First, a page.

Last season, it was Fields that impressed during the preseason and outperformed starting quarterback Andy Dalton. In the three 2021 preseason games, Chicago’s rookie quarterback from Ohio State recorded two passing touchdowns and a rushing touchdown. Like Trubisky, Fields demonstrated that he was most successful with play-action passing designs and plays that allowed him to use his mobility to set up throws to receivers. There were multiple throws made by Chicago’s rookie last preseason in which it looked like he was going to scramble, but at the last second would complete a pass to a receiver that a defender left open.

Unlike the process Fox and Loggains had with Trubisky, former Bears’ head coach Matt Nagy did not utilize what made Fields successful in the preseason when the rookie became Chicago’s starting quarterback in Week 3. One of Nagy’s most significant flaws during his coaching tenure with the Bears was his inability to adapt to other offensive philosophies for the betterment of his quarterbacks. When Fields became Chicago’s starting quarterback last season, the head coach never implemented passing plays that highlighted the strengths of his rookie quarterback.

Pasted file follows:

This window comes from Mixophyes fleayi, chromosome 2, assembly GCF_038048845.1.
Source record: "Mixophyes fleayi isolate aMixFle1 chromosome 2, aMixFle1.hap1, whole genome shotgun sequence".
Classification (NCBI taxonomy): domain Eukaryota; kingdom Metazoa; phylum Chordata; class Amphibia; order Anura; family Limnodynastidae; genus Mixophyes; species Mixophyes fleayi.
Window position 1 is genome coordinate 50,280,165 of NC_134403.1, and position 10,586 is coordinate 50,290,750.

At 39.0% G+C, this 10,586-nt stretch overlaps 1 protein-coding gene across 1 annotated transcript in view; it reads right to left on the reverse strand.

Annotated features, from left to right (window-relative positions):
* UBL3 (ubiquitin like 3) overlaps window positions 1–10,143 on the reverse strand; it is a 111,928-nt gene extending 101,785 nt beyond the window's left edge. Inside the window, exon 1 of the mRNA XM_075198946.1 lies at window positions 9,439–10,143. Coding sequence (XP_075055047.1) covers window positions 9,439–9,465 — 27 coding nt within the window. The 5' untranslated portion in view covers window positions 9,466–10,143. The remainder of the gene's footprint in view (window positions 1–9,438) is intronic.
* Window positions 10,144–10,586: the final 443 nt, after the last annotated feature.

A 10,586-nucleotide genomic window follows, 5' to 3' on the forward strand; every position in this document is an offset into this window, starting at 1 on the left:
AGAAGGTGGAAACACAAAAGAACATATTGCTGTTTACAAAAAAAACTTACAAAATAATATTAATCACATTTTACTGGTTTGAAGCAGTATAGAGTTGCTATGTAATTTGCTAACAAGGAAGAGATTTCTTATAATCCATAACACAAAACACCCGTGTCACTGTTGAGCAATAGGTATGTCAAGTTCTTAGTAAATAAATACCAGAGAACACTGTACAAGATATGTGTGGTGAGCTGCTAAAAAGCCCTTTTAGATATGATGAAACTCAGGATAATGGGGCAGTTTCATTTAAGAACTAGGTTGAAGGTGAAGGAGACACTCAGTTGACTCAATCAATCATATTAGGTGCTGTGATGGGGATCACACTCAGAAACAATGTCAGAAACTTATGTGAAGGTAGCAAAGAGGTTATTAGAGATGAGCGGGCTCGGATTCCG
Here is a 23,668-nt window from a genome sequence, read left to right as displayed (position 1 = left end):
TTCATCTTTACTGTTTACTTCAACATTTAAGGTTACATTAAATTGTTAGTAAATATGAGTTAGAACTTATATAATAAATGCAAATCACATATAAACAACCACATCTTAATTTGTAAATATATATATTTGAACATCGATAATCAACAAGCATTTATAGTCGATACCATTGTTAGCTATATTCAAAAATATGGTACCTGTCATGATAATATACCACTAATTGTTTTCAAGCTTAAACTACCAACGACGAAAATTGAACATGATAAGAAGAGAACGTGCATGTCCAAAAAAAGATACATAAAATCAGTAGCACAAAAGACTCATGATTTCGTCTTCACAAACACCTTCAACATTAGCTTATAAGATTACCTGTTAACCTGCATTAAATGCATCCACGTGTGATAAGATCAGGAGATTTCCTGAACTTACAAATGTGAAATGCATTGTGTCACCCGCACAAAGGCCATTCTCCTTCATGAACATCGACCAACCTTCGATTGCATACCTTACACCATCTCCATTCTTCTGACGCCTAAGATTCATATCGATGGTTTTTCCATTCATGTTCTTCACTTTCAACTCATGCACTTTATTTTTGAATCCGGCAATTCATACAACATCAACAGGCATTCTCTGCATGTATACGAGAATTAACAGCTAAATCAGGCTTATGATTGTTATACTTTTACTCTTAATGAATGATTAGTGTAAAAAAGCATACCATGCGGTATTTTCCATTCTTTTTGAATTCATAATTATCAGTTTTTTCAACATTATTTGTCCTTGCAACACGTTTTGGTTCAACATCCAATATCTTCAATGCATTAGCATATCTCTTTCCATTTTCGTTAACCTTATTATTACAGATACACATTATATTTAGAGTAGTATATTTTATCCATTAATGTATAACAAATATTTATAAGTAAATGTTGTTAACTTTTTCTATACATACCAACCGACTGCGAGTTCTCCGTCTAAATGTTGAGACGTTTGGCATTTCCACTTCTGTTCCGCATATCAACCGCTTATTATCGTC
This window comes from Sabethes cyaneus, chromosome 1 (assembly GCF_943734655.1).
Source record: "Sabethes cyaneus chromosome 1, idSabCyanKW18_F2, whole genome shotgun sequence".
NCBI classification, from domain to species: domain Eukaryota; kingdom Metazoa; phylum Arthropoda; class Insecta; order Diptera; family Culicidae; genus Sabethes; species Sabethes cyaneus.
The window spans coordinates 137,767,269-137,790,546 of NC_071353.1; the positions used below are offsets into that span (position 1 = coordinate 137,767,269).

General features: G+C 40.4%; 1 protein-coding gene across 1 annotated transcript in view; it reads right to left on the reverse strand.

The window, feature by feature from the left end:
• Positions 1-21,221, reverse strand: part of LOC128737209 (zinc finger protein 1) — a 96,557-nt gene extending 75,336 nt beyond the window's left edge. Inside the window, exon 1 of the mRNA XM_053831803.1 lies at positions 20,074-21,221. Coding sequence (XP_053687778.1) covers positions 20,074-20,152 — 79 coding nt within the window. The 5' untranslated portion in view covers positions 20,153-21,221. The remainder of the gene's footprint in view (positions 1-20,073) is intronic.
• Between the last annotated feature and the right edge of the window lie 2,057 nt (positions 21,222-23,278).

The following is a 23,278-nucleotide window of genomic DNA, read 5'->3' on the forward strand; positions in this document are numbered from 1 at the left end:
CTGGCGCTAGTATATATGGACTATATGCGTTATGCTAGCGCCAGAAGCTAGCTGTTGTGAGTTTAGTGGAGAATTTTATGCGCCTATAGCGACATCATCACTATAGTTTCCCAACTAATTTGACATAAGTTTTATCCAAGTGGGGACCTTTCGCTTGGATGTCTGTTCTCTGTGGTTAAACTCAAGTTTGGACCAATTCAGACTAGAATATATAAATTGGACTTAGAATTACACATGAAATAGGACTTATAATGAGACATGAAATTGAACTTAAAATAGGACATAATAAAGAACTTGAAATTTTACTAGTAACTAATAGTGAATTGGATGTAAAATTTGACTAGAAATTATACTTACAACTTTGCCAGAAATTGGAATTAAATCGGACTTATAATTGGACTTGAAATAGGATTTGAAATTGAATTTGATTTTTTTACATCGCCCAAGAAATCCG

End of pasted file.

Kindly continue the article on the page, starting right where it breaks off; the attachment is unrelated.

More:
Despite Nagy not utilizing the passing plays that Fields was successful with last season, it appears that Eberflus and offensive coordinator Luke Getsy are ready to build an offense around their quarterback’s strengths. Chicago will feature an offense that relies heavily on boot-leg and play-action pass designs to take advantage of their second-year quarterback’s mobility and downfield arm accuracy. Several play designs that will be seen during this year’s preseason and regular season will look very similar to the plays Fields ran last preseason.

Why Preseason Snaps Matter Now For Fields

Although Fields might be comfortable with Getsy’s new offensive scheme, it is still vital for Chicago’s quarterback to be tested against opposing defenses in an exhibition setting. If Eberflus is planning to play his offensive starters in the first preseason game against the Chiefs, the Bears’ starting quarterback will likely see playing time in all three preseason games this year to develop more familiarity with the offense.